The relationship between ethnic fractionalization and lower public-goods provision is now treated as an empirical regularity. While segregated social networks are recognized as a major driver of this phenomenon, there has been little theory or evidence on the specific network dynamics that lead to differential access to public goods and services. Existing explanations have diverging implications depending on whether cross-group social ties exist at all, how easily co- and cross-group ties transmit information, and whether individuals can effectively leverage these ties to gain costly assistance. We map social networks in the highly sectarian context of contemporary Iraq, using a pool of over 300 participants from matched Baghdad neighborhoods (Sunni Adhamiya and Shia Kadhimiya). In a novel small-world network game, participants are randomly assigned to obtain information about local government offices in Sunni- or Shia-dominated target areas. We trace their search trajectories to examine how divided networks hinder citizens in their daily lives and characterize the strategies that individuals use to navigate a segregated society.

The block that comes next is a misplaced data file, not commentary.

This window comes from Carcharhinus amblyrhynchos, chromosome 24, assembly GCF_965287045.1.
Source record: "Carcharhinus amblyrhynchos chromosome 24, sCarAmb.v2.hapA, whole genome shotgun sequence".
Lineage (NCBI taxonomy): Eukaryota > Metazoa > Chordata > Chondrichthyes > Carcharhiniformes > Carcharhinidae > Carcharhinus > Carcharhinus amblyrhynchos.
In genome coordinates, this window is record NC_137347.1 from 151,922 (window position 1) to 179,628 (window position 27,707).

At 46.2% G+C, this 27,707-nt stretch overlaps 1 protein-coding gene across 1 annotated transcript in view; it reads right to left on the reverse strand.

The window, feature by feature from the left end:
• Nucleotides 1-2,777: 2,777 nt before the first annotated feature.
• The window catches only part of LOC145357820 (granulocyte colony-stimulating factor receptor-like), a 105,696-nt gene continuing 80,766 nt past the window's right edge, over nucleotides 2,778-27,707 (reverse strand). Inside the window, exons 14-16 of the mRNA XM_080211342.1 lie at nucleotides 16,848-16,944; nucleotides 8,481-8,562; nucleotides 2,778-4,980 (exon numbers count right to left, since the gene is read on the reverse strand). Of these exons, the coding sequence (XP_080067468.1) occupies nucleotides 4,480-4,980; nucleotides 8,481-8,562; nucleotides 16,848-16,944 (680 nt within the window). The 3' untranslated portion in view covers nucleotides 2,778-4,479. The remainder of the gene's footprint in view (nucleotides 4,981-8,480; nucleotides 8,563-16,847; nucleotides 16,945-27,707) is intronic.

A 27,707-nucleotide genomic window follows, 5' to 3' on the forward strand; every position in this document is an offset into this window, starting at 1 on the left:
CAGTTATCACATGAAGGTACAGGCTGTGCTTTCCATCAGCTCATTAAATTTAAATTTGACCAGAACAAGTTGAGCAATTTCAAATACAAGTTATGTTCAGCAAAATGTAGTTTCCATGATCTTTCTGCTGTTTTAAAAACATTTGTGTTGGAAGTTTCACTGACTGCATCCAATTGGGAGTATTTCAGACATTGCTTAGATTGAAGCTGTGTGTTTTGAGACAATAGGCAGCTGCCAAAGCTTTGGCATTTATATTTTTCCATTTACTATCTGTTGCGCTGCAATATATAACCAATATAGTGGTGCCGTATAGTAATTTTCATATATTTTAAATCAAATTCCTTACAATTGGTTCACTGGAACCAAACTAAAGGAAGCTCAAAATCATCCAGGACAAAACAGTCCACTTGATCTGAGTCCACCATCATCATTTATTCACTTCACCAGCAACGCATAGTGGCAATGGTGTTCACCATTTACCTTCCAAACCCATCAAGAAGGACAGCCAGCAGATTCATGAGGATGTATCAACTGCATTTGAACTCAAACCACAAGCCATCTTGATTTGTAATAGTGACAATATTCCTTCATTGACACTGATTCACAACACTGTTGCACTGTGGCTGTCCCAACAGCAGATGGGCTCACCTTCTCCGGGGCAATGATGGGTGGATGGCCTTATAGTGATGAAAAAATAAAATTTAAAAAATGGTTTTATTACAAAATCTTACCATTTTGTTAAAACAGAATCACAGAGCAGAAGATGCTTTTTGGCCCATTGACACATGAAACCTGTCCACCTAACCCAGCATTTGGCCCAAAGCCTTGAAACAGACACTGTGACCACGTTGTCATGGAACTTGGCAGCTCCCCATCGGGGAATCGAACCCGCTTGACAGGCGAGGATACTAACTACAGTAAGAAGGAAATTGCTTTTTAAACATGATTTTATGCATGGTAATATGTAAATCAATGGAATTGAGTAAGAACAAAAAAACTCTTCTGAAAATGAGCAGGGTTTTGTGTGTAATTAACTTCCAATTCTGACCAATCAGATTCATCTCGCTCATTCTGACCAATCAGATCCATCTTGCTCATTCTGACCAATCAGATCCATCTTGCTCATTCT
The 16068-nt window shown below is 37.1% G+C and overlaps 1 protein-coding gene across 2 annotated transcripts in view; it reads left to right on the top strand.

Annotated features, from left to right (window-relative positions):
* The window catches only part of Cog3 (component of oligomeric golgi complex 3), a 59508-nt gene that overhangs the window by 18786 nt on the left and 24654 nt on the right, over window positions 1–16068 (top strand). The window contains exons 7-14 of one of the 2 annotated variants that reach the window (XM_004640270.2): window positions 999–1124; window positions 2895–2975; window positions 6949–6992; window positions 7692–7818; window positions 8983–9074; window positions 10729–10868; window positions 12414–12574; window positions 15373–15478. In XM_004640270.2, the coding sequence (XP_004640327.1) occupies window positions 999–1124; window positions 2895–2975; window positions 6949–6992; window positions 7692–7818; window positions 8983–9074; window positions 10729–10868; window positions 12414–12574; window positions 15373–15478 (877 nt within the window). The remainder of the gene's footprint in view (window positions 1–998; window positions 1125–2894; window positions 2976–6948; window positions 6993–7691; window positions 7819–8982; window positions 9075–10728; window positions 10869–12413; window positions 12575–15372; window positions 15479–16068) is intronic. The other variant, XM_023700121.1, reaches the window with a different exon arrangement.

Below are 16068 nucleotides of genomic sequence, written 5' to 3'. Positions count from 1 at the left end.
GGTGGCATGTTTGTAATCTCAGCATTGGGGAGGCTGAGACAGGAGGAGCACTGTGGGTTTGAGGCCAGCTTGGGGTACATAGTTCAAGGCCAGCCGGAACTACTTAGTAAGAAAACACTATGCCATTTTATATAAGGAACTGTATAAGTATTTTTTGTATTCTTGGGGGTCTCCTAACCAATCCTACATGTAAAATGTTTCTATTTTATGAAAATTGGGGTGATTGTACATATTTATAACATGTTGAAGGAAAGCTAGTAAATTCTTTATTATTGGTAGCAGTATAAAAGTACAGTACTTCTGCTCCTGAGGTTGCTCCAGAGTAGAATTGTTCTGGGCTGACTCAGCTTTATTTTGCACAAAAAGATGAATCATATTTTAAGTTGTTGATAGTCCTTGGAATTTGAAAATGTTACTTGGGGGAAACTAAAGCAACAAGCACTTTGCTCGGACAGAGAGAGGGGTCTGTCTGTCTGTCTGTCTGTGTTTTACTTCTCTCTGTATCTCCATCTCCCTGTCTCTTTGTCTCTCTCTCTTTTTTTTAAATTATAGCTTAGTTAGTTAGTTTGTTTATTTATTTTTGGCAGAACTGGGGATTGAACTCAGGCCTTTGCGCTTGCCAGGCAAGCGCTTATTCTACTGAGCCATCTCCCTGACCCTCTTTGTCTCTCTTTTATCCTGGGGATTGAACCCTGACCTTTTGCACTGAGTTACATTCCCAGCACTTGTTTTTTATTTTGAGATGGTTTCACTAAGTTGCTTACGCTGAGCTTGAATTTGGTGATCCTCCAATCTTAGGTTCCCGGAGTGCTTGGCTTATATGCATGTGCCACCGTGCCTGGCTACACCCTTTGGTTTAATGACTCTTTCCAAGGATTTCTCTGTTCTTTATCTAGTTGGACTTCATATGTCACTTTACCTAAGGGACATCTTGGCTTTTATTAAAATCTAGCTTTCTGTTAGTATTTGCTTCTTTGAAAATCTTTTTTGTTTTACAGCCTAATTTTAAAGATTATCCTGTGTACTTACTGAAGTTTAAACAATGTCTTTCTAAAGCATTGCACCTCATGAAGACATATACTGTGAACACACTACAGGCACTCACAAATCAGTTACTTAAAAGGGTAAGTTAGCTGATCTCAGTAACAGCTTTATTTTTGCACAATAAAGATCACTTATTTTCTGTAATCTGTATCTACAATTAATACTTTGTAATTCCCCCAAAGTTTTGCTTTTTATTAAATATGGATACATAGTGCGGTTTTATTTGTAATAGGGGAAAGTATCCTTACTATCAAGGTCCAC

Social and medical scientists are often concerned that the external validity of experimental results may be compromised because of heterogeneous treatment effects. If a treatment has different effects on those who would choose to take it and those who would not, the average treatment effect estimated in a standard randomized controlled trial (RCT) may give a misleading picture of its impact outside of the study sample. Patient preference trials (PPTs), where participants’ preferences over treatment options are incorporated in the study design, provide a possible solution. In this paper, we provide a systematic analysis of PPTs based on the potential outcomes framework of causal inference. We propose a general design for PPTs with multi-valued treatments, where participants state their preferred treatments and are then randomized into either a standard RCT or a self-selection condition. We derive nonparametric sharp bounds on the average causal effects among each choice-based subpopulation of participants under the proposed design. We also propose a sensitivity analysis for the violation of the key ignorability assumption sufficient for identifying the target causal quantity. The proposed design and methodology are illustrated with an original study of partisan news media and its behavioral impact.